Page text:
Bejgli is often referred to in English as “walnut roll” or “poppy seed roll” and it is considered to be a typical Hungarian pastry in the Christmas period. Its traces can be found in folk traditions as well, where both fillings had their different symbolic meaning: walnut provided protection against hexes, while poppy seeds — which were imported from Eurasia through the Ottomans — meant prosperity.
The most popular theory is that bejgli is based on a type of a cake from Silesia, while other sources claim that it originates from Armenia. It reached Hungary in the second half of the 19th century. It was first made only by families for celebrations. Its spreading to confectionaries has been debated. One theory relates bejgli to bakers from Pozsony (Bratislava). According to this version, they decided in 1559 that they will begin to bake curved walnut and poppy seed cakes for selling.
Others claim that an unnamed confectioner from Pozsony came up with the idea who made a kind of a mini-bejgli on St. Nicolas day to present his children.
There is a similar cake in the Jewish cuisine, the so-called flodni, but it is made with both walnut and poppy seeds at the same time. It is probably thanks to the influence of the Austro-Hungarian Monarchy that it received a German name. It originates from the Yiddish word Beigl and the German expression for bending (beugen), according to Life.hu. Beigl is a popular Jewish U-shaped cake, the predecessor of the American Bagel. It shows some resemblance to the crescent of Pozsony.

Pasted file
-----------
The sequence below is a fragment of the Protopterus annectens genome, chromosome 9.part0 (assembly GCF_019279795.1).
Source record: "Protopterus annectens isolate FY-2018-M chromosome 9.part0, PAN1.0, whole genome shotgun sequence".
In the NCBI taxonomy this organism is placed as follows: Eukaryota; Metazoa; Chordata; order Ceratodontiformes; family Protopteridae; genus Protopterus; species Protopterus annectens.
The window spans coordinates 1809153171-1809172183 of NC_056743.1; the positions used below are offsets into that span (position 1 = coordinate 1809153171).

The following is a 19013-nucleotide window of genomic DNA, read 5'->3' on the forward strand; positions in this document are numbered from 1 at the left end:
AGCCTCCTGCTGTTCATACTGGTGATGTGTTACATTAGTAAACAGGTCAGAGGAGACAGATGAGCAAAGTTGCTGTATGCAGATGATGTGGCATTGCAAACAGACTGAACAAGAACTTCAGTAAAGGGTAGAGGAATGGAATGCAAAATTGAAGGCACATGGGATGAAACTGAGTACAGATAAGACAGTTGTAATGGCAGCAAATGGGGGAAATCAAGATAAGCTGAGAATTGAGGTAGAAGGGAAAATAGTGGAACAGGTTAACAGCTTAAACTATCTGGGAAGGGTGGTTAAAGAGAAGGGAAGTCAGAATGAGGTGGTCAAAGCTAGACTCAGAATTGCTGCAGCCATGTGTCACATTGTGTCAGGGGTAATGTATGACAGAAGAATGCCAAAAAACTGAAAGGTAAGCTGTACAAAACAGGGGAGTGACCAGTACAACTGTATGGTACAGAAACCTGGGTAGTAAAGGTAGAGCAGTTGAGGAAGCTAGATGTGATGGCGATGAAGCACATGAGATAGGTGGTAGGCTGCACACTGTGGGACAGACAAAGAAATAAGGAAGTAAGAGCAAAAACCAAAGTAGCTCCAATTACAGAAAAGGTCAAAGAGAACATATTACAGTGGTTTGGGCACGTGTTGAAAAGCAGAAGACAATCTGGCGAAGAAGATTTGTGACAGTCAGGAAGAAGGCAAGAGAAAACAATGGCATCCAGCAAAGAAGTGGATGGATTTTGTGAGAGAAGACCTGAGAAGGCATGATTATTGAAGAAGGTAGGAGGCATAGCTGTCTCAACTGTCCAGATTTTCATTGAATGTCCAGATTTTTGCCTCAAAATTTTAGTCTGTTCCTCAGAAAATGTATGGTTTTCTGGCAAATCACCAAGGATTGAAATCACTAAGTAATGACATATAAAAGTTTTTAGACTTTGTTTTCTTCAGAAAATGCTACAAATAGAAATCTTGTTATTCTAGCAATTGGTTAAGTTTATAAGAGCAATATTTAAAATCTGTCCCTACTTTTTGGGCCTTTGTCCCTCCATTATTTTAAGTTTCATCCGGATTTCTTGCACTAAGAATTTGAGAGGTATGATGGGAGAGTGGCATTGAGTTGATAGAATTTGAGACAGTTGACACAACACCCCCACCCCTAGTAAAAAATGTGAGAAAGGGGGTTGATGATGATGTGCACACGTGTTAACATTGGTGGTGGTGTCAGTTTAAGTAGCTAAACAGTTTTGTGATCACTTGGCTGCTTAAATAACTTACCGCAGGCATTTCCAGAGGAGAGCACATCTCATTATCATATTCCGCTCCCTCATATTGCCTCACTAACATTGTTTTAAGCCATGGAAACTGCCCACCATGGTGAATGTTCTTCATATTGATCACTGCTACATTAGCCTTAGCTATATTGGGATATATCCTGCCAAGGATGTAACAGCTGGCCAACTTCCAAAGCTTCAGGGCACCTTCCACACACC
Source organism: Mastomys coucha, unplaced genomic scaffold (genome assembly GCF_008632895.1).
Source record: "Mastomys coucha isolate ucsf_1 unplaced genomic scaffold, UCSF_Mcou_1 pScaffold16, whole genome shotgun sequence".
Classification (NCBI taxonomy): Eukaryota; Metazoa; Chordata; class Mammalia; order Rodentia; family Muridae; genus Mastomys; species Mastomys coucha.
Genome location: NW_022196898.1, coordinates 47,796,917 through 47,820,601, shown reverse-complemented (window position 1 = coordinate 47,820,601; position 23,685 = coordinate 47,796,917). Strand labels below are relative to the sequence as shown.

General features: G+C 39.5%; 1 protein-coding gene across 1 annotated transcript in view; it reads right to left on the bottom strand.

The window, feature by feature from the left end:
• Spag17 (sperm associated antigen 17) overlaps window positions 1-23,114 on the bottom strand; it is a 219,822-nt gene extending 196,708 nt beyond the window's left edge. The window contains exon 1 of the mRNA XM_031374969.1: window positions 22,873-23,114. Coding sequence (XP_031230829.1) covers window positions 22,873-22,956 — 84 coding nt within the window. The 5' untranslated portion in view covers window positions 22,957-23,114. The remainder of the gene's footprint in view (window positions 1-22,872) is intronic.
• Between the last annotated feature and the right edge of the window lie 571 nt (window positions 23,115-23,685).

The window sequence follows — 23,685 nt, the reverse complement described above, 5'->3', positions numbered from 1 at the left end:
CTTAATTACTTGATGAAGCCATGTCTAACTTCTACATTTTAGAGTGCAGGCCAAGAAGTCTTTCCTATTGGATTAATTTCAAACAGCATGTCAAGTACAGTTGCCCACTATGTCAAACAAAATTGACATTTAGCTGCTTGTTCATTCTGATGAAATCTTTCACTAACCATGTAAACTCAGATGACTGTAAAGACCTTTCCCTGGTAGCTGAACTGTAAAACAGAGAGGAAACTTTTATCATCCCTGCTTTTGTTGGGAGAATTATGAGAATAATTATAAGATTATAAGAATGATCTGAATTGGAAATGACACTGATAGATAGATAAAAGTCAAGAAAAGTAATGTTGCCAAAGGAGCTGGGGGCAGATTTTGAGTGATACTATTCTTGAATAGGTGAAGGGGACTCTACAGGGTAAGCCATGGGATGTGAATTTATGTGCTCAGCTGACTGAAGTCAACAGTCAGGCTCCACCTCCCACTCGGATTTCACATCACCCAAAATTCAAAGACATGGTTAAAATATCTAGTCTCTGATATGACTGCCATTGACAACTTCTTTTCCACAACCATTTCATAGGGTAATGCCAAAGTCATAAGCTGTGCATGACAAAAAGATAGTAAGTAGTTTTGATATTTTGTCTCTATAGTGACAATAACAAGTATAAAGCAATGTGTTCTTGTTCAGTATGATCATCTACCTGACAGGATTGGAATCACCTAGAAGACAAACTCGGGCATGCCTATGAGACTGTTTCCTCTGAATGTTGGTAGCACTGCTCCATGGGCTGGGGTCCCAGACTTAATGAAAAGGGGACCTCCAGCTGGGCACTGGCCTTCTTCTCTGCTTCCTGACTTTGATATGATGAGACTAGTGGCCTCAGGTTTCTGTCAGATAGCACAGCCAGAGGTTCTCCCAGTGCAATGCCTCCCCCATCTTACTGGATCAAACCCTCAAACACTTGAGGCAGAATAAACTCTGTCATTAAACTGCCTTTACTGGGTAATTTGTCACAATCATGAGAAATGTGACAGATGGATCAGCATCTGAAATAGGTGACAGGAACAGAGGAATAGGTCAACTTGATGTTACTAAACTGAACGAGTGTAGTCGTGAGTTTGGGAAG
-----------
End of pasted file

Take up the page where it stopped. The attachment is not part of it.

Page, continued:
The recipe comes from the urban areas, the countryside adapted it into its cuisine only in the 19th century.
It became a regular meal in some regions, but it is still related to Advent and Christmas.
The traditional baking process of bejgli requires a lot of time, often a whole day. Grinding the walnut and the poppy seeds, forming and stretching the pasta and baking it are complex tasks. Of course, as in the case of many other traditional dishes, many cooks tried to figure out a recipe with less calories. It can be baked from spelt flour and the filling can be flavored with sugar substitutes.
Here is a simple recipe of bejgli, retrieved from Nosalty.hu.
Photo: Wikimedia Commons